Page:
We are well into fall, and winter will be here before we know it (insert out-of-date Game of Thrones puns here). With the changing of the seasons, a lot of us find that our mood reflects the waning daylight. Sometimes, it’s hard to stay motivated and energetic in the winter. If you can relate, then it’s possible you have faced some level of seasonal depression.
What is seasonal depression?
Seasonal depression, as the name suggests, is a condition of psychological depression that coincides with changing seasons. It’s also known as seasonal affective disorder (SAD, appropriately). For most people, seasonal depression starts in the fall and persists through the winter, easing up when spring hits. For some people, it’s not like that at all. It can begin at any season. What makes it seasonal is the temporary nature of the depression and the coincidence with changing seasons.
How is it different from other forms of depression?
The most important thing to understand about seasonal depression is that it is in fact depression. It comes with the same feelings, negative health impacts and risks as any other form of depression. It can and should be treated.
Here’s what really sucks about seasonal depression.
It can stack on top of pre-existing depression. It’s a feedback loop of more and more things pushing against your ability to feel happy or energetic or productive or positive in normal ways. If you think you’re facing seasonal depression, you want to get on top of it. We’re going to discuss ways to do that, including seeing your doctor. Keep that last part in mind throughout. Depression is not something to take lightly, even if it’s seasonal.
What can you do about it?
Ok. We have an idea of what seasonal depression is and what it does to us. How do we fight back? These tips are ultra-simple, yet they can completely change your experience.
For most people, seasonal depression is causally linked to increased darkness. That’s not a metaphor. The days get shorter and the sunlight is not as bright in the winter. That really does impact your psychology, and the darkness can make you feel sleepier or less energetic.
One of the most powerful ways to combat this is to make time to be outside, especially during sunlight. Fresh air, the sights, smells and sounds of nature and the propensity to exercise when outside all help.
Speaking of exercise, it’s invaluable. Exercise releases endorphins, which are basically naturally produced happiness drugs in your own body. Plus, feeling healthy can do a lot to undermine general feelings of internalized negativity.
If you can’t regularly get outside, then try to let the outside indoors a bit. If it’s not brutally cold, open a window. At least open the blinds or find as many ways to increase natural light as possible. One of the most frustrating things about seasonal depression is that artificial indoor light doesn’t seem to help with one important caveat: UV “happy lights” that mimic sunlight. Getting one and using it for 15-30 minutes a day has been proven to help with SAD.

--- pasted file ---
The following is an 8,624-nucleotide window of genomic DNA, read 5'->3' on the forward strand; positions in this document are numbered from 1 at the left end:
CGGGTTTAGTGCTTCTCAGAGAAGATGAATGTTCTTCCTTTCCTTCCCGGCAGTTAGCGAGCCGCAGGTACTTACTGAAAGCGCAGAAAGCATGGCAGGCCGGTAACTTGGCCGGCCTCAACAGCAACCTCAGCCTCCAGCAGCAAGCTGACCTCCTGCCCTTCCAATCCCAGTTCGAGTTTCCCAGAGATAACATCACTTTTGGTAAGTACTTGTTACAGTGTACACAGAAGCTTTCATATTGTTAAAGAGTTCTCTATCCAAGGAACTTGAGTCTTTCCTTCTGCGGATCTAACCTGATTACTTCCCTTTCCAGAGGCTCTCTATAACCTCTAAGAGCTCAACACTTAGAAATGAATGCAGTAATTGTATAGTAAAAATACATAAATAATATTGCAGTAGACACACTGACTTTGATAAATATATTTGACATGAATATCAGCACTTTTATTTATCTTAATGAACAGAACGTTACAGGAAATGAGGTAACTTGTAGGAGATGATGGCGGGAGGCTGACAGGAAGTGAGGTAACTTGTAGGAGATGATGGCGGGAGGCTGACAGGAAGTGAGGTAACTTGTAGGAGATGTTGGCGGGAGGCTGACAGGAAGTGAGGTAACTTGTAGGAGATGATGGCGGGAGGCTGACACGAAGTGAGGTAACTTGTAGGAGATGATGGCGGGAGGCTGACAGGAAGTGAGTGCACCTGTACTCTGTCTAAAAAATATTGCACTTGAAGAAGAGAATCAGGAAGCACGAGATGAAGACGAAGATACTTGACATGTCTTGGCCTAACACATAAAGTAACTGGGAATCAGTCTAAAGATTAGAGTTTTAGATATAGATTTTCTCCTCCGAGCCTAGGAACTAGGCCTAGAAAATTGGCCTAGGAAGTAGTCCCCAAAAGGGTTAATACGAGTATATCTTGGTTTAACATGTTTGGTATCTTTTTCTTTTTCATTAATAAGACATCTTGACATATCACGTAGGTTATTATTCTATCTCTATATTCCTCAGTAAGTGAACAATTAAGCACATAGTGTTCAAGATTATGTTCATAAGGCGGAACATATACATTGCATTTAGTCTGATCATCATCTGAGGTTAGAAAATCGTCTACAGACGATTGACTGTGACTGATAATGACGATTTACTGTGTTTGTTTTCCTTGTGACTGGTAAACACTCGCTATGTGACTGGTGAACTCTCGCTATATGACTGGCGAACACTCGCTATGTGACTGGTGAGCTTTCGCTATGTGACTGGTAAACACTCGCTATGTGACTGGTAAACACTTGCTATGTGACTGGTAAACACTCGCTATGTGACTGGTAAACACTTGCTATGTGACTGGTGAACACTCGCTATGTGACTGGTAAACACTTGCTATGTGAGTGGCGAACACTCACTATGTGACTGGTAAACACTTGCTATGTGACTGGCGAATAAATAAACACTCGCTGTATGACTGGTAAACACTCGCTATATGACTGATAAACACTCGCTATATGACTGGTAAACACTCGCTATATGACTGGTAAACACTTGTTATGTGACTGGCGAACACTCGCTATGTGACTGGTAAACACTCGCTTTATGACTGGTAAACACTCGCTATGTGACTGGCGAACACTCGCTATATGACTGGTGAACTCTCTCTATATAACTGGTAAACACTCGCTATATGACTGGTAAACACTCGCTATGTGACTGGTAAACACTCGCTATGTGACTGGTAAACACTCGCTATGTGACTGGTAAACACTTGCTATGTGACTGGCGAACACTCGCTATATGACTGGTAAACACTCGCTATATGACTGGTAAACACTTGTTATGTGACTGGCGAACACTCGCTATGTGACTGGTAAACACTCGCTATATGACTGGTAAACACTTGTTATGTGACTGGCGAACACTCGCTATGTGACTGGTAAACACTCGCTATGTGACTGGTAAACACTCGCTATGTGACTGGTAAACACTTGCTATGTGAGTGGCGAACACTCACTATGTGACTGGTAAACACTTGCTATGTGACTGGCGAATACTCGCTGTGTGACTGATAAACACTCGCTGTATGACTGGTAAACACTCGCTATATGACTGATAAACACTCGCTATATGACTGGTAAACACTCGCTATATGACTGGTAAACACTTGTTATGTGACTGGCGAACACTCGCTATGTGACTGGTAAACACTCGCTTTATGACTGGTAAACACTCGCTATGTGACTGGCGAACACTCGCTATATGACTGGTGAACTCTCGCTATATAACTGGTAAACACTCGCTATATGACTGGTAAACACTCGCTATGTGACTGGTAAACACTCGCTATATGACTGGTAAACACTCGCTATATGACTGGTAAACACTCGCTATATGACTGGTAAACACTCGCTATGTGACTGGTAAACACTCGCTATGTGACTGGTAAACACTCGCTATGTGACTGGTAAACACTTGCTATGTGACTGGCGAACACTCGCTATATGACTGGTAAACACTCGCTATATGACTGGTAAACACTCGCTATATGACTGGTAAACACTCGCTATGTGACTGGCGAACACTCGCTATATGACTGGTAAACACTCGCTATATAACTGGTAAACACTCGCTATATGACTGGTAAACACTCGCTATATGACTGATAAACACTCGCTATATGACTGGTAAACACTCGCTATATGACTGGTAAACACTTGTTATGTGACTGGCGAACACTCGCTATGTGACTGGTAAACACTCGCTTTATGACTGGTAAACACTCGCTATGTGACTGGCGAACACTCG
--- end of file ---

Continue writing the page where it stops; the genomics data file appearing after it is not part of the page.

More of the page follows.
This is so hard. When you’re feeling down, you don’t want to be around people. It’s a natural response, but isolating yourself makes it all worse. Being around people is one of the best cures for feelings of isolation, detachment and depression. You have to make a contract with yourself to get out and see people.
You don’t have to go to the club or be a total extraverted socialite. You can do low-key stuff instead. What matters is that you are in physical proximity to people and you interact with them. That means getting off of video chat and seeing people face to face. It helps a lot if they are people you actually like.
Change your diet
This isn't about superfoods. Sure, a healthy diet helps with depression, but what we’re really talking about is self-destructive consumption.
The easy thing to pick on is alcohol. Most adults drink at least a little. We’re not condemning that. The issue is that alcohol takes your depression symptoms and pours gasoline on the fire. Drinking, especially as a coping mechanism, makes everything much worse.
Other self-destructive consumption is also problematic. Many recreational drugs can be as self-defeating as alcohol and make it almost impossible to get through seasonal depression unscathed. Even comfort foods work against you.
This isn’t saying that you have to abandon ideas of fun and comfort. But, if you’re feeling depressed, you can help yourself by being a little more conscientious of what you put in your body.
Here’s the final word. Seasonal depression is different for everyone. For some of us, we fall off the wagon and gain a little weight and lose the edge in our productivity. For others, it’s a major battle with life and death consequences.
You absolutely do not have to face this alone. There is always help available. Take advantage of it. You will let experts tell you how to save money on your bills, or fix your car, or shave your balls. Let experts help you with seasonal depression too. You can talk to your regular doctor about it. They know what’s up.
If you don’t have an expert or need other forms of support, you can lean on your family and friends. That’s why they’re there. Would you ever begrudge a loved one for needing you to be there for them? Do you think they feel so differently about you?
Seasonal depression is manageable, but it won’t just go away because you refuse to deal with it. Tackle it head-on, and you’ll be much better off.